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India has recently begun the process of turning one of the states of India into 2 territories with the Jammu and Kashmir Reorganisation Act, 2019. Disregarding the rights and wrongs of this, it seems to have been weirdly easy to have done. If this was attempted in the US would it be politically/legally possible? Are there any other federal countries where this could happen?

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It would be much more difficult to do this to a US state, but maybe not impossible.

The US constitution does not have any provision for demoting or ejecting a state, nor does it (expressly) permit a state to leave voluntarily. Only the last, voluntary secession, has been attempted historically.

The closest subject addressed in the constitution is admitting new states and/or dividing an existing state.

New States may be admitted by the Congress into this Union; but no new State shall be formed or erected within the Jurisdiction of any other State; nor any State be formed by the Junction of two or more States, or Parts of States, without the Consent of the Legislatures of the States concerned as well as of the Congress.

So a US state could be divided into two states, but it would require the consent of the state's legislature, not just an act of congress. Note also that this would turn the one state into two states, doubling the original state's power in the US Senate. It would not demote the state to a territory or bring it under direct Federal control.

Of course, the constitution could be amended, perhaps removing the requirement that the involved state consent. This would require ratification by legislatures (or conventions) in three-fourths of the states. This is a pretty lengthy process (and a high bar) but technically possible.

The equal representation of all states in the Senate is an "entrenched" clause, and not supposed to be subject to amendment.

no State, without its Consent, shall be deprived of its equal Suffrage in the Senate.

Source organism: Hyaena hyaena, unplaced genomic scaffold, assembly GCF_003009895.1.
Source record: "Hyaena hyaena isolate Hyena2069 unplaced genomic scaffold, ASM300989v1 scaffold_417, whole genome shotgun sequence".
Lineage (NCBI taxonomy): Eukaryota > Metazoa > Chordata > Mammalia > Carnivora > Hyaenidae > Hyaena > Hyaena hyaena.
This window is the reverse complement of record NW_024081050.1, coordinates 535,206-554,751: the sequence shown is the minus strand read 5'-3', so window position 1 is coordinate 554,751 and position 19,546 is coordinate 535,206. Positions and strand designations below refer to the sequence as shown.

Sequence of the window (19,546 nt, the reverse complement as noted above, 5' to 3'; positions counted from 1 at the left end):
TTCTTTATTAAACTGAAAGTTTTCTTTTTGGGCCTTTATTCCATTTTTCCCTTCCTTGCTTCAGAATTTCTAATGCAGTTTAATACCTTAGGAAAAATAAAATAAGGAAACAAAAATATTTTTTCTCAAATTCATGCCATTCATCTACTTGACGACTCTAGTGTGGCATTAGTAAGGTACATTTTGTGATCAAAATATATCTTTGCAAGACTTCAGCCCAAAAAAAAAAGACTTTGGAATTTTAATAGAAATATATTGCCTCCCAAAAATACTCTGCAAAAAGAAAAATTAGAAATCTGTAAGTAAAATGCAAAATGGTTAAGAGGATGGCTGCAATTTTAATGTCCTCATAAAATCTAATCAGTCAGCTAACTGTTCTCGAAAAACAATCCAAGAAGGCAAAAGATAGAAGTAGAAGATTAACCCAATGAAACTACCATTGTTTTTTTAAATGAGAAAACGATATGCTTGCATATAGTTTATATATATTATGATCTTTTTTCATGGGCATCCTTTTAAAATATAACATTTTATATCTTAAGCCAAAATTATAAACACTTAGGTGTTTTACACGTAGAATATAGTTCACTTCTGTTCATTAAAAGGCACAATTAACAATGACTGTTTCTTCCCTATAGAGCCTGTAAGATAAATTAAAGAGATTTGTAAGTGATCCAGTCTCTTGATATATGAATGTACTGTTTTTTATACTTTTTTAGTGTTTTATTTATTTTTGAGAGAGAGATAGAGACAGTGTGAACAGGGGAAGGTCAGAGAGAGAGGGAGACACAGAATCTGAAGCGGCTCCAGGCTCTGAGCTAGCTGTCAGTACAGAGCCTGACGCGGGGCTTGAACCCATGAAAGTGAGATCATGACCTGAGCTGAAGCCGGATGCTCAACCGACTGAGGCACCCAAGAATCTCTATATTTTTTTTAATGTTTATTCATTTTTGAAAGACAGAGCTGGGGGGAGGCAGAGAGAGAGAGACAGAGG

There's disagreement about whether this entrenchment actually works, but it provides an argument that a state can't be "demoted" to a territory without its consent.

  • "There's disagreement about whether this entrenchment actually works" works for what? Each state indeed has two senators. – fredsbend yesterday
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With the consent of a state, the federal government can purchase territory from the state. For example, Texas sold about half of what is now New Mexico to the federal government in order to eliminate the debt Texas had accrued before it joined the United States. Portions of what are now a few other states were included in the deal. The federal government included this land in various territories, before eventually admitting the final territories as states.

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The Constitution expressly forbids denying any state two senators in U.S. Congress without the express permission of the state's government (in fact, it's so important, it's the only clause which can't be amended out under article 5 procedures). In theory, if a state, on its own initiative decides to not send Senators to Congress as well as representatives, it could be argued that it would be a du jure Territory of the United States, but I suspect that the actual recognition of this devolution of status would require support from Congress.

There are states that were once part of larger states that have been broken. A map of the 13 colonies compared to their modern size will reveal that many of them shrunk. There is a process for this in the Constitution, however, West Virginia famously did not follow this. It rather seceded from Virginia when Virginia seceded from the Union and Congress recognized West Virginia as the legitimate government of Virginia and the Confederate state as occupied territory (I prefer that we refer to West Virginia and Virginia by names that better reflect this: Virginia and Stupid Virginia, respectively, but I wasn't there when the south surrendered).